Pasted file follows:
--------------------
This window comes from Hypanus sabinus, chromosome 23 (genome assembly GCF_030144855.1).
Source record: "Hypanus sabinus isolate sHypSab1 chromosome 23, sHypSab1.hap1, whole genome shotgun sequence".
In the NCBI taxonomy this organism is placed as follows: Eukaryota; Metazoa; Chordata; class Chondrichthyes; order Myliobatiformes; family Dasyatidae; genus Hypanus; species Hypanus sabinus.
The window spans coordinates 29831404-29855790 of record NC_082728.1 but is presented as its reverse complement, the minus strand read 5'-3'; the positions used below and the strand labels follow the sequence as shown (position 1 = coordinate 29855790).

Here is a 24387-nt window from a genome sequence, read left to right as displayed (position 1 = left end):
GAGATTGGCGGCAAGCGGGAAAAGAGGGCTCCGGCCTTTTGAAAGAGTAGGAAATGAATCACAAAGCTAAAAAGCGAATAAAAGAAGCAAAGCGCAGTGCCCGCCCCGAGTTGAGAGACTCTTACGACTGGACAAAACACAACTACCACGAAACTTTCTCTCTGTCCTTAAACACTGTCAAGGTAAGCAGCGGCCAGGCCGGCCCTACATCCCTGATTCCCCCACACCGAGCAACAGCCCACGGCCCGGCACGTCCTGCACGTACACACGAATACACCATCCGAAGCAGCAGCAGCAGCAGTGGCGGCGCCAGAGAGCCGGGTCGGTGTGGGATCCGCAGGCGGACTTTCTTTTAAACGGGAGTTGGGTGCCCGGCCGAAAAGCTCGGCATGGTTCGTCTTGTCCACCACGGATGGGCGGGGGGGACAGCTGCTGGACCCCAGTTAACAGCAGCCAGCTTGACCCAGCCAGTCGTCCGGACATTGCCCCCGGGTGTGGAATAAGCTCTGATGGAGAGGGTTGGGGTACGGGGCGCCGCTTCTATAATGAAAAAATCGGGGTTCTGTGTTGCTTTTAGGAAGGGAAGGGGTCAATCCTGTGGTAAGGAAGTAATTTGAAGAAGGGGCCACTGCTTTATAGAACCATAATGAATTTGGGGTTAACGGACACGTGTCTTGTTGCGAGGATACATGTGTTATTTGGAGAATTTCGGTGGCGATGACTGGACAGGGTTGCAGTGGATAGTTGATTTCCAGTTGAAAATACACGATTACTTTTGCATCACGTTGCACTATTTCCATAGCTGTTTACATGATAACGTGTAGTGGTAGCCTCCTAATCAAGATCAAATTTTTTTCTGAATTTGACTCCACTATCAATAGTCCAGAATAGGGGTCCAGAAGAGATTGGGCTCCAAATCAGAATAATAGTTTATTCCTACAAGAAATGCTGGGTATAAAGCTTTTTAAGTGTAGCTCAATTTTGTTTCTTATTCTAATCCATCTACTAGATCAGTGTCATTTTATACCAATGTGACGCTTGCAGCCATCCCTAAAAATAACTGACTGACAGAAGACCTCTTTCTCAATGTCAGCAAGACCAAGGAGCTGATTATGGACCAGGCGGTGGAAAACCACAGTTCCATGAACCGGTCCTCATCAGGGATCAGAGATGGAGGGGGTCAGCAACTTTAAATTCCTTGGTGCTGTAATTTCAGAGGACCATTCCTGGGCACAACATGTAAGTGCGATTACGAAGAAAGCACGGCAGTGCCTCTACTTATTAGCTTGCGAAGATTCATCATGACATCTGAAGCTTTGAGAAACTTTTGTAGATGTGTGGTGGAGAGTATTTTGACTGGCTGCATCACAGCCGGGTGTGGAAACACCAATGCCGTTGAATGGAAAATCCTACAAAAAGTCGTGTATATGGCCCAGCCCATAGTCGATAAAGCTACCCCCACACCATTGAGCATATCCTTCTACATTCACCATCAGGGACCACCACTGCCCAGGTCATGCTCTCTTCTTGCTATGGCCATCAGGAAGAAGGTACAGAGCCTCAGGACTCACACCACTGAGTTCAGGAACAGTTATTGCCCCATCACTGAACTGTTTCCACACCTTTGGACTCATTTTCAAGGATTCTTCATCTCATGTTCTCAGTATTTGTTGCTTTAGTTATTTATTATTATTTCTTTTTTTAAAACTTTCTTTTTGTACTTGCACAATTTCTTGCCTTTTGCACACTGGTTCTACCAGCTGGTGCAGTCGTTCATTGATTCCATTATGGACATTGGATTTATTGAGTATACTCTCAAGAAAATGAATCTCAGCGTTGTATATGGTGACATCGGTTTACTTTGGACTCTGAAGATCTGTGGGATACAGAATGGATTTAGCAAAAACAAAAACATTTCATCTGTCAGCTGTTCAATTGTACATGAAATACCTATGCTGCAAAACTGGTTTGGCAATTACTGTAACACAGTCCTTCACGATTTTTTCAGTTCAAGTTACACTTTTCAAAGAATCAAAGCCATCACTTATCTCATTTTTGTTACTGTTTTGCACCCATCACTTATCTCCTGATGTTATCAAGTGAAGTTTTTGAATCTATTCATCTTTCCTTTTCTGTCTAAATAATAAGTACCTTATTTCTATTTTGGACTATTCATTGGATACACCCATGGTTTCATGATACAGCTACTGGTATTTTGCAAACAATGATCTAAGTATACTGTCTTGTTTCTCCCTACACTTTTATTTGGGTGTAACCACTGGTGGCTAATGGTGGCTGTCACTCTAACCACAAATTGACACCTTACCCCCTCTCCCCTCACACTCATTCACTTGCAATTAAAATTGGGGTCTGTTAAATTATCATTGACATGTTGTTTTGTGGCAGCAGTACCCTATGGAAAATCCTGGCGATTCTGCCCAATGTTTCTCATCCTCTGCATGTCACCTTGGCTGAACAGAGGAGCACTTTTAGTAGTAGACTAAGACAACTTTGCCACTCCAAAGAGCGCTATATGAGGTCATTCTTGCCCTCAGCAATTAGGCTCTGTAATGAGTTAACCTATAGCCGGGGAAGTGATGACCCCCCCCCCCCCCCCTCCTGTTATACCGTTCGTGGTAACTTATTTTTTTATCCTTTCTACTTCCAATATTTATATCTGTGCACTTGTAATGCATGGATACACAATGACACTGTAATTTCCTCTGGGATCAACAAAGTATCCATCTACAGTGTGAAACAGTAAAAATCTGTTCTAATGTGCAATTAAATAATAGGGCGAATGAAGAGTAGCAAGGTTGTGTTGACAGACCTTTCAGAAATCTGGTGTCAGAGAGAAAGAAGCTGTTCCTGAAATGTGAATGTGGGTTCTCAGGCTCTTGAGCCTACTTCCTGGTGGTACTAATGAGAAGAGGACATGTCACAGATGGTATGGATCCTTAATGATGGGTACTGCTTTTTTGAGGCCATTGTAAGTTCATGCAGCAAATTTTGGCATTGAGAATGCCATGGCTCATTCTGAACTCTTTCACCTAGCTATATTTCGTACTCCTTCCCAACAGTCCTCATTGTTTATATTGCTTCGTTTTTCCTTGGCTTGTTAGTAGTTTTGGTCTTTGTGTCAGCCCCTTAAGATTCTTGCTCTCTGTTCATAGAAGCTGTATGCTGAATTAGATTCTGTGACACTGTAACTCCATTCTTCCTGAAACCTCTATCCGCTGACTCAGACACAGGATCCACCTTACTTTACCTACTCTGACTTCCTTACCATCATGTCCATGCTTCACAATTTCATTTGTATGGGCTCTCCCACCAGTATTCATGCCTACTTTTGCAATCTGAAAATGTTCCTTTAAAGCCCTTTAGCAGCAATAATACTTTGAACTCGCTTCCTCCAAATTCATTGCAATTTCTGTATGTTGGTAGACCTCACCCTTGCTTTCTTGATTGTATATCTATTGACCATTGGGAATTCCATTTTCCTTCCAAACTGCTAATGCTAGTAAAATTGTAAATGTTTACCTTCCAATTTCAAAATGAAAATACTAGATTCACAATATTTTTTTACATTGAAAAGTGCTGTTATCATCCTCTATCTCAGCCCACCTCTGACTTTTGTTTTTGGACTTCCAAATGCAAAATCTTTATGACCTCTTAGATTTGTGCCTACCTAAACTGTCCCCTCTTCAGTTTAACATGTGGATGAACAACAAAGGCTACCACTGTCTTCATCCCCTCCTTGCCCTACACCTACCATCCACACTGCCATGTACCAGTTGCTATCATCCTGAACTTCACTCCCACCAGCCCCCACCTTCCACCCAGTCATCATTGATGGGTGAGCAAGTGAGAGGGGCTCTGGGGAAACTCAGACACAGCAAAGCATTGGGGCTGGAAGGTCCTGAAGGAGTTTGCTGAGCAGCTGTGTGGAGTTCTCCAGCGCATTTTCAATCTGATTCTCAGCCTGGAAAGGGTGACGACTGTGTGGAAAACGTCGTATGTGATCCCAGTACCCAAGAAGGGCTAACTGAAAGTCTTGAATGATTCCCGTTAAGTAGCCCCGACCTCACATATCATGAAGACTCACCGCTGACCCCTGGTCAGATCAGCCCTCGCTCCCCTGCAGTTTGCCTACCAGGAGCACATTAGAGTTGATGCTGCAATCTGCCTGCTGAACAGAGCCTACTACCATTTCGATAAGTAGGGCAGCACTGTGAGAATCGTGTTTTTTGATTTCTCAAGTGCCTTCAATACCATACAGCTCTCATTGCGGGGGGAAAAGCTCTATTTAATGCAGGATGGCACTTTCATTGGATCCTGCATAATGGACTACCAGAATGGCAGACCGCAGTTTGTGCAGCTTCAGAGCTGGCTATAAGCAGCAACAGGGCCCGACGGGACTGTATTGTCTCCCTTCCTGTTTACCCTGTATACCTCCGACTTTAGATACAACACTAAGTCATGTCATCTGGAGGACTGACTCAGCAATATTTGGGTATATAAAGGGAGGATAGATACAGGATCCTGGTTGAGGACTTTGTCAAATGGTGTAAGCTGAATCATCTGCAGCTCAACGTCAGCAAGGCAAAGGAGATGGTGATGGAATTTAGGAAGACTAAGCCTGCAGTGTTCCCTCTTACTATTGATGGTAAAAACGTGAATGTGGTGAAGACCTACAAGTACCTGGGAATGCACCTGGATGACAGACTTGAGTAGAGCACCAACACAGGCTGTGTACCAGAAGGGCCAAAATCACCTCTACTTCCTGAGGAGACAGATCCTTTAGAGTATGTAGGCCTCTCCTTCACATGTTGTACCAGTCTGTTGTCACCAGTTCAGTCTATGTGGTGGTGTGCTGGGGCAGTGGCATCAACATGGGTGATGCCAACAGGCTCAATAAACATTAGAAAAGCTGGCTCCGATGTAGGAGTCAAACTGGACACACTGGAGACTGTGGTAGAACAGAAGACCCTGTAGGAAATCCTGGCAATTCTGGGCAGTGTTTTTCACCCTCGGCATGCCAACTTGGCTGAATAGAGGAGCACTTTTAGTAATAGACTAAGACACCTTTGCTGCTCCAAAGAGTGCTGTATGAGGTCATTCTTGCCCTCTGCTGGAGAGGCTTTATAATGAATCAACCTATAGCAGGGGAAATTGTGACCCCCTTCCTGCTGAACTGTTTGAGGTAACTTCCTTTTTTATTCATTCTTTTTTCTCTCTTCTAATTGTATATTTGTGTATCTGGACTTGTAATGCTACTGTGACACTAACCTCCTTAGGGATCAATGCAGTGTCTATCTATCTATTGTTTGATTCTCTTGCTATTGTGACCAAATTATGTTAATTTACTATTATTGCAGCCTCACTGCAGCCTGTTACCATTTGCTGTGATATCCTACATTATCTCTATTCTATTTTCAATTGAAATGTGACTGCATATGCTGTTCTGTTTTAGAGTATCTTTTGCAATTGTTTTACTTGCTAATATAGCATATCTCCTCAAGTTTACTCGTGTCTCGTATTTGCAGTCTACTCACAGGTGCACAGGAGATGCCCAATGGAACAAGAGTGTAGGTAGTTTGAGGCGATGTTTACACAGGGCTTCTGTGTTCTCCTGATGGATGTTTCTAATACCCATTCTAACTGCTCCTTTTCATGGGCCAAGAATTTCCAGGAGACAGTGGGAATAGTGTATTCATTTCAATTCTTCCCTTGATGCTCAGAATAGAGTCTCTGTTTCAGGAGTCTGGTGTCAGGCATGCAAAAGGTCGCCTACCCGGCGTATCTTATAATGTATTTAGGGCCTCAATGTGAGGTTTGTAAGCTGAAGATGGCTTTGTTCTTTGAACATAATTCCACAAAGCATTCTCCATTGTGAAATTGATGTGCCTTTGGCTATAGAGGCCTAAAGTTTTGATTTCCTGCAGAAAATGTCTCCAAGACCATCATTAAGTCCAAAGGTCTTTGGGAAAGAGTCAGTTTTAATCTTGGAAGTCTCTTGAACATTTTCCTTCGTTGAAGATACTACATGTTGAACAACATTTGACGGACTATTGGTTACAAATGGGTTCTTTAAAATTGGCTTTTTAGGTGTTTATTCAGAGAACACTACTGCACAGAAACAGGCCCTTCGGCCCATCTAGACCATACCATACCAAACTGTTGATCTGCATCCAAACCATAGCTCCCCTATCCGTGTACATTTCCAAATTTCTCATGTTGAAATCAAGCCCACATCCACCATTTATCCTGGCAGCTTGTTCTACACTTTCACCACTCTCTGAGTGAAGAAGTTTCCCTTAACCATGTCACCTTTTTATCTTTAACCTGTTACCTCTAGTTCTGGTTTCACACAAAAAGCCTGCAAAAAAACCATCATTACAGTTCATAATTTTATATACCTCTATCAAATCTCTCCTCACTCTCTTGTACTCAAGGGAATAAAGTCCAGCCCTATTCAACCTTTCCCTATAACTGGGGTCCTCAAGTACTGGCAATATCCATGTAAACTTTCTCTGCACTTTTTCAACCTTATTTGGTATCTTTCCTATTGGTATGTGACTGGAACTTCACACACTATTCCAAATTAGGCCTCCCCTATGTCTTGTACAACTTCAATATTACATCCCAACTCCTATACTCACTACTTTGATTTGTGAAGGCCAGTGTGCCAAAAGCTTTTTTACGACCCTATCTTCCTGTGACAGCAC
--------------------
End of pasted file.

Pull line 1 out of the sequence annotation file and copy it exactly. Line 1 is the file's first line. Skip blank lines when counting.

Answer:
This window comes from Hypanus sabinus, chromosome 23 (genome assembly GCF_030144855.1).